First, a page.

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Dior is a good friend, and so is dr Roxs, his private attendant, trainer, and stable boy.
Dior has a very elegant head, and carries it beautifully, he is also very dependable and very kind. It was a pure joy painting this sympathetic horse.
I started off with a beautiful canvas, very good quality solid wood, covered with the best quality linen. The linen is stretched the ”wrong way around”, so the beautiful greyish green natural linen is up front.
This is real quality, this will last!
Now, before you can paint on linen you need to size it, with gesso or acrylic. Of course this means you loose the linen color, and some of the texture. To keep the linen as it is, while still be able to paint on it I sized it with Lascaux imprègne.
To get a start I did a quick line drawing in acrylic. The drawback on this style is that I can’t really make a mistake because I can never get rid of it.
When I am satisfied with the line drawing, and confident it will be a good likeness, with all Dior’s proportions and personality.
Then I put on some basic color, very ”meager” quite thin. This is one type of painting where I want to keep the paint thin, showing lots of handwriting. Again, if I mess up I cannot scrape it off and start afresh. Basically I do give up the advantages of oilpaint.
Painting several more layers actually takes time. I don’t want to mess up by putting too much paint on the canvas, which is só easy to do! Neither do I want to become too fiddly, to precise, which is also much easier to do than keeping it fresh and straightforward.
It’s really difficult to explain, but it is easier to do an over painted, over detailed, over ”photographically-realistic” painting than keeping a grip on yourself and stopping before you get bogged down.
and trust your hand!
Especially the final touches have to be spot on, right color, right place, right thickness.
It’s best not to think too much about it…
The real test of course is when Diors personal attendant gets to see it…
More about that later!
The portrait of Kit, a palomino Quarter horse mare, was commissioned by Rob and Dorien.
They are very happy with the painting.
I thought it would be quite interesting to know more about the lovely people who commission paintings from me, so I have started to interview everybody after I have delivered the commission.
This is the first interview!
Dear Rob and Dorien, you have chosen to commission a portrait of your horse, can you tell us more about her?
Our horse is an American Quarter horse mare. She is 24 years old. Her given name is Bar Cat Classic, in daily life: ”Kit”.
We have owned her for 18 years, we brought her, imported from America, when she was 6 years old.
She is a very sweet, but also very self willed horse. We have only used her for recreation, we never entered her in competition.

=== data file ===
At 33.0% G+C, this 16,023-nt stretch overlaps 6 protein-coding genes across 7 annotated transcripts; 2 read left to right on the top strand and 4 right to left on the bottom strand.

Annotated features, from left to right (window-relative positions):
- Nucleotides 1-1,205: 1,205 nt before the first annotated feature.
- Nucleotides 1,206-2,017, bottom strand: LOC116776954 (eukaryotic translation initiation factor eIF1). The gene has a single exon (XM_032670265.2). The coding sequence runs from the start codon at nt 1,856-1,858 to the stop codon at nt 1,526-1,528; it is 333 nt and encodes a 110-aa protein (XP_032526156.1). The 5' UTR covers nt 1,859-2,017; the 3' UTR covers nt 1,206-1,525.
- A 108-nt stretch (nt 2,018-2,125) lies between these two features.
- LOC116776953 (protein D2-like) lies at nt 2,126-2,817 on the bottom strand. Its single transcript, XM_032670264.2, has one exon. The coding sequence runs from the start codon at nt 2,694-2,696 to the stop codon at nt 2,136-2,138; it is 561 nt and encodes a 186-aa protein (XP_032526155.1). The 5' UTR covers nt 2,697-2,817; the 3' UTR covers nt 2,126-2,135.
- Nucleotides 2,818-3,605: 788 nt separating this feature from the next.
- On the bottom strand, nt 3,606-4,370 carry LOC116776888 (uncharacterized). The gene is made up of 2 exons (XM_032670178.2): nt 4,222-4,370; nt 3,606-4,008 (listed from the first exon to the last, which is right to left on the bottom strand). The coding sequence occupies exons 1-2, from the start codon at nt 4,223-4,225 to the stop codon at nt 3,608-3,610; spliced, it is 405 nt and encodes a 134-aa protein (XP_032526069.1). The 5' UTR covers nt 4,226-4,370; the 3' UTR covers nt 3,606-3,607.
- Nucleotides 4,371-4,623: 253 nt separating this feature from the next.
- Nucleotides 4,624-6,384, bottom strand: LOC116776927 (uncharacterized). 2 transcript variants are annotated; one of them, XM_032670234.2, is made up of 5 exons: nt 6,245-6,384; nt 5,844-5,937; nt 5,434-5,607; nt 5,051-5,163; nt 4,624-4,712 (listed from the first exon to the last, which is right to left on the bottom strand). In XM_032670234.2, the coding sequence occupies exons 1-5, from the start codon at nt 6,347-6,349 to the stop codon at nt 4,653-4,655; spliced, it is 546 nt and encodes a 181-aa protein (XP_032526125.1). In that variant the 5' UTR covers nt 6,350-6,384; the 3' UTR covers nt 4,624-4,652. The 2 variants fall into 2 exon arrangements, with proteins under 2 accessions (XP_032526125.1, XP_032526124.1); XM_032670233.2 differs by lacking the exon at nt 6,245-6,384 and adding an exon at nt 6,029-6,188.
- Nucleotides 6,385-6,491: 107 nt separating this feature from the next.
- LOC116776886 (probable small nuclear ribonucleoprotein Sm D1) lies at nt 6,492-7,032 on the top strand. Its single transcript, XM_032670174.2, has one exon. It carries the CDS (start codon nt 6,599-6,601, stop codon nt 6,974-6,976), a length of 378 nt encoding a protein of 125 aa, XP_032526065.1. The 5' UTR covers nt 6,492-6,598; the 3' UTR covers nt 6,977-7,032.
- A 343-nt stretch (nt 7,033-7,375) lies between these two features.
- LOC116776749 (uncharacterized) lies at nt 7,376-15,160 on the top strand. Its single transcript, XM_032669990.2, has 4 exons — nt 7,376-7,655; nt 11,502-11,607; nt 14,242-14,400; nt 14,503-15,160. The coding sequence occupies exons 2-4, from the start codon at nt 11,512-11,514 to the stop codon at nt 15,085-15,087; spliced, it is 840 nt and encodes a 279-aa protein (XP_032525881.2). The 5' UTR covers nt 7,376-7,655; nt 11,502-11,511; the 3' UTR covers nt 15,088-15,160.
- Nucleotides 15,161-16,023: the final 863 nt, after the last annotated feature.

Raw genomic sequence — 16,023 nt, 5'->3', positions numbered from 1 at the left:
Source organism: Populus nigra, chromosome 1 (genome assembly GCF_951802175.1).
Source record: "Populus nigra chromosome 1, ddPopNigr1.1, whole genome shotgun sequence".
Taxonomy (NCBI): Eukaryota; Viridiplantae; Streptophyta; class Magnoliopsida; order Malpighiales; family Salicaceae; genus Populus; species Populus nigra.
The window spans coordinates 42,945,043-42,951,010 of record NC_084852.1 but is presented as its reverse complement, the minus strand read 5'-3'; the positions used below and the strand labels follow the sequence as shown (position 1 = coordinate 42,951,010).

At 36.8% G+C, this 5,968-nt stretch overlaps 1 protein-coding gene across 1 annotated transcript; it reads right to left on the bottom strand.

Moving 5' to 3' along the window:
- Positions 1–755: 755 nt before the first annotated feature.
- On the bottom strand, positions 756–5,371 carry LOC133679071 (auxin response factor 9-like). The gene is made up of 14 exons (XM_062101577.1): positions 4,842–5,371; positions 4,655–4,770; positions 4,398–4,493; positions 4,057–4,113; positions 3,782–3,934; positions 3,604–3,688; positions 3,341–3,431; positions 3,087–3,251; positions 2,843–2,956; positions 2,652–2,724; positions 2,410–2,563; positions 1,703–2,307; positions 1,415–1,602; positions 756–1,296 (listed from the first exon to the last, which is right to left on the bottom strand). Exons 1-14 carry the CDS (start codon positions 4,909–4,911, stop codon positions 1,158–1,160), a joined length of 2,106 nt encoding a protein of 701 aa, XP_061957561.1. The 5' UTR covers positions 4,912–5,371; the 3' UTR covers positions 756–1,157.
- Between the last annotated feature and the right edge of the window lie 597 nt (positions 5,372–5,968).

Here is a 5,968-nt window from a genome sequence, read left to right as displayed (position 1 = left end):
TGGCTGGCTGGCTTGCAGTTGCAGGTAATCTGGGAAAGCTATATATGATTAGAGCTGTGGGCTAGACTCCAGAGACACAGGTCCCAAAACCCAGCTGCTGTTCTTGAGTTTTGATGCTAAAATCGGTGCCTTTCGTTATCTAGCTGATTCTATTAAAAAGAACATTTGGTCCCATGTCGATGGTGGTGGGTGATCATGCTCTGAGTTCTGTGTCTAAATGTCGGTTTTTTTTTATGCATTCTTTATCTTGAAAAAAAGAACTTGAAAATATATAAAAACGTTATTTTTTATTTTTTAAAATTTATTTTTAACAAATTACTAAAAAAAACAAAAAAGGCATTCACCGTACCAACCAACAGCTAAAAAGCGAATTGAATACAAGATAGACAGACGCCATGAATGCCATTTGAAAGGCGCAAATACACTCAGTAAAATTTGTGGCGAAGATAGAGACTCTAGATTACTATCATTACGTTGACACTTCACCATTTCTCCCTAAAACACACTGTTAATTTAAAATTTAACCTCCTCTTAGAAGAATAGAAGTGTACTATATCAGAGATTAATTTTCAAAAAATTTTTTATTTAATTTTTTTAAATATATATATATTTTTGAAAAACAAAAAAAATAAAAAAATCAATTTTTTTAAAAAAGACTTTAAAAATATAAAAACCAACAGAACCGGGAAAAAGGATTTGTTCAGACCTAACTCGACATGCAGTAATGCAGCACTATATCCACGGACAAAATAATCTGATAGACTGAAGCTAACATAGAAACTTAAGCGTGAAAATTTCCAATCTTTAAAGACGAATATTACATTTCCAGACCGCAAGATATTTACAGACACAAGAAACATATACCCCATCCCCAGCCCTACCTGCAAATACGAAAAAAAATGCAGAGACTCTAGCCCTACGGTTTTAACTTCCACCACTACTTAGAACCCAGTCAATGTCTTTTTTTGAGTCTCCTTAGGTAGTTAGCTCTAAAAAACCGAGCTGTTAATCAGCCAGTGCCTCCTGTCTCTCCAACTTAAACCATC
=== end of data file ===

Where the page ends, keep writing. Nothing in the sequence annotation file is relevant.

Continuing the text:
Although she has a very heavy muscular build, I cannot discover any halter class horses in her ancestry, but a very diverse group with quite a lot of reining blood.
So we think she is probably and old fashioned all-round horse which would be nice and stable while roping a cow.
I did fall a lot for her lovely palomino colour when we brought her.
When and why did the idea enter your minds to commission a portrait of your horse?
When Rob was about to turn 70 in 2009, one of his sister advanced the idea to offer a nice picture of a horse as a birthday present. When we heard that we immediately thought of a painting of Rob’s own horse. So much more fun and more personal as just a picture of any old horse.
Why did you choose Aafke-Art?
We have known Aafke since many years as a member of our national horse association and have always been impressed with her skills in drawing and painting.
Especially horses are her passion, as is clear when one sees her art works.
Of course this common love for horses creates an immediate connection.
Over the years we have collected quite a nice collection Aafke-Art works We have lots of drawings, some colored, a lithograph, some watercolors, and of course lots of her postcards. And of course the ”Pegasus Handbook”
When the idea of a portrait of Kit entered our heads Aafke was the first painter of choice.
Now the portrait is finished and in your possession, how do you feel about it?
We love it! Especially those enormous buttocks! We also really like how Aafke has captured Kit’s charisma!
It is if she has been rejuvenated, Aafke has watched her carefully and has captured her movements from some years ago. We asked the old lady to do a couple of show rounds through the meadow, and Aafke saw enough to be able to paint her withe her original panache. Usually the old lady doesn’t show such powerful movements anymore in the meadow since she has developed arthrosis in her front legs. She is now enjoying retirement.
Are you satisfied with the Artist? The way she works and the time it took her to finish the painting?
We are very pleased with the style of the paining, no background, just the natural, structured brown linen – very special and very beautiful. Nothing detracts from the horse.
As far as the waiting went: When the commission was given Kit was in her winter fur and in summer her color is so much more beautiful! So we did decide to wait, but we were not in a hurry. By the motto: All good things come slowly. But we never felt we had to wait too long.
Well, and the artist.. What could we say about her?
Aafke is Aafke is Aafke. But then it starts to become a personal story and that is a very different story!
If I am onoy to talk about Aafke the Artist, then I say: very pleased, I admire her work. Time and time again I am amazed how fast she can work and only needs a few lines to really catch her subject.
I have witnessed the birth of the ”NVVR Kwartet” (a card game and the used as a gift for all our members). It was at one of our club-weekends and we have split our sides laughing about it! I saw flowing from her pen one madly funny drawing following the other with enormous speed and dexterity. The game has become iconic. For me personally my favorite card is :”The foresters daughter”, from the four cards ”Nature’s beauties” was one of the very best inventions.
Oil on treated natural linen
27,6” x 27,6”
This was sóóóó funny!